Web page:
The films are, or at least were, intended as a critique of British class society, but the films are least successful when they push that point. Far too often, interviewer and director Michael Apted asks leading questions designed to show off his notions about class … just as often, the replies are unexpected, thankfully. In 49 Up, more than in any other of the films, Apted is challenged by the participants. Many of them dislike having their lives interrupted every seven years … some think Apted and the series unfairly portrays their lives. A couple have quit participating over the course of the films, including at least two spouses.... Because it’s well-made, because the participants are likeable, because over the course of 42 years we get to know them, or at least get to know their “Up” personas, for all of these reasons, the Up series seems legitimate, even classy, and I think we might see more in them than really exists.
I found 56 Up to be the best yet, but the reason was largely because these films have a cumulative power, as we get further along in knowing the participants. We root for all of them. 63 Up continues this pattern, but the truth is, I can no longer say that each one is better than the one before. I think we get more out of each episode because of that cumulative effect, which speaks to the enormous power of the project, but that doesn't mean 63 Up is best, as much as it means every seven years we look forward to the films with increased anticipation.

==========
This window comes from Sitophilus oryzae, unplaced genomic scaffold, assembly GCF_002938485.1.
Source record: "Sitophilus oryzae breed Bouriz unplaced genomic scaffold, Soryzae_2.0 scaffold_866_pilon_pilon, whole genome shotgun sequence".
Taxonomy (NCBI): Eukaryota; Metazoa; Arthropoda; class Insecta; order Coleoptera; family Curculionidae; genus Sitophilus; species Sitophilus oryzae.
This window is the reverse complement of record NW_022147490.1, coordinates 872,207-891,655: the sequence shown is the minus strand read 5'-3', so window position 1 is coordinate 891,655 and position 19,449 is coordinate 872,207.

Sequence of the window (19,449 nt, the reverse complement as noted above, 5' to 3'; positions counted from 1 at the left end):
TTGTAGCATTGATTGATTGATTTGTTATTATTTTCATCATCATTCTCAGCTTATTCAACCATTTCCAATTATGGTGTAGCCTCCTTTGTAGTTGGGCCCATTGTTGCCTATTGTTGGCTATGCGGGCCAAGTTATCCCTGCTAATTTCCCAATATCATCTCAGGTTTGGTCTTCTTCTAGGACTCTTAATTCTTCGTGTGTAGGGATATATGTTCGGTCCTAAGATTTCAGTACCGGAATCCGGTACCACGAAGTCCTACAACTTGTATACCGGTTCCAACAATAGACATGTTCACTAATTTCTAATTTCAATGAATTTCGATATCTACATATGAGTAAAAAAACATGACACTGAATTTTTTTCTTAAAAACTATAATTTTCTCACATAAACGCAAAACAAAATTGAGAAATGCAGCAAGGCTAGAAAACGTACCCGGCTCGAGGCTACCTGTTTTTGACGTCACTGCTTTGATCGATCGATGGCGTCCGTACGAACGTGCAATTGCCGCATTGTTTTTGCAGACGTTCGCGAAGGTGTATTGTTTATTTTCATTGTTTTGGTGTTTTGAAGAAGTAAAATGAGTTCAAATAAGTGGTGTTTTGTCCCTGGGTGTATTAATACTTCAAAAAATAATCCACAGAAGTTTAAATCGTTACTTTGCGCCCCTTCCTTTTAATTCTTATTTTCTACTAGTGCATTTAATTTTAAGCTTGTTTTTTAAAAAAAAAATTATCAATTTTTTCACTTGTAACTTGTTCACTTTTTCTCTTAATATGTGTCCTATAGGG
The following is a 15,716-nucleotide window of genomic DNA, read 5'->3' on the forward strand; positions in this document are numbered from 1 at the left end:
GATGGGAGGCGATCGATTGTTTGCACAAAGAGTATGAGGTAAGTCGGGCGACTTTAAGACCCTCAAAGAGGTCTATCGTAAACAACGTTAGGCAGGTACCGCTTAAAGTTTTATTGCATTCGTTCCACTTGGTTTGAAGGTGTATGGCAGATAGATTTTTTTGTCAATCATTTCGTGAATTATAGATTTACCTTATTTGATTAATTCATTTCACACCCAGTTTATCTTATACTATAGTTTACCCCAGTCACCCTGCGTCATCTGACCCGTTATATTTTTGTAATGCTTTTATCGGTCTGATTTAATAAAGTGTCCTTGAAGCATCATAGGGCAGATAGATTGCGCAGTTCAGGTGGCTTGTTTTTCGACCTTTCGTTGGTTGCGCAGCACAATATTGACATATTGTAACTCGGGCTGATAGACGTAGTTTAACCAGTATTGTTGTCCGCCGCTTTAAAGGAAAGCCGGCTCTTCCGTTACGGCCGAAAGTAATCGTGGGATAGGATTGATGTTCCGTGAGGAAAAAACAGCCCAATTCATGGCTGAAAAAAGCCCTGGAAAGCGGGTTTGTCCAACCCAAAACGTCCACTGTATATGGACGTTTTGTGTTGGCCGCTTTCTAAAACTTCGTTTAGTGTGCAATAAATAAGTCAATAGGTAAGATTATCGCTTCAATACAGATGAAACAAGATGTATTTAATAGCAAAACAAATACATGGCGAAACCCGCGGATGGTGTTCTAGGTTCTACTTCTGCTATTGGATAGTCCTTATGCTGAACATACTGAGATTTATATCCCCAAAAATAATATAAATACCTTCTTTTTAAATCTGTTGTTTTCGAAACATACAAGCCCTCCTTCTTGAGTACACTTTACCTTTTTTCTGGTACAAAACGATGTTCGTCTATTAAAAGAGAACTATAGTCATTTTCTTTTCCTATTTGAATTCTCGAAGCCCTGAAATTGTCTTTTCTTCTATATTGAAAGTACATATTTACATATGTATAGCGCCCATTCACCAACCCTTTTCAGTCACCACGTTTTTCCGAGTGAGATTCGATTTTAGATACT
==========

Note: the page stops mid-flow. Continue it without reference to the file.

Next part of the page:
It is possible that 63 Up will mark the end of the series. Michael Apted, who worked on the first film and directed the rest, died in 2021. Of the 14 original kids, one has died, and a few decided at some point to quit participating, although in every case but one, they later returned. The series has a remarkable lack of voyeurism ... it is often compared to reality television, but whatever the problems the participants have had over the years, our interest grows out of sympathy more than it does of gossip.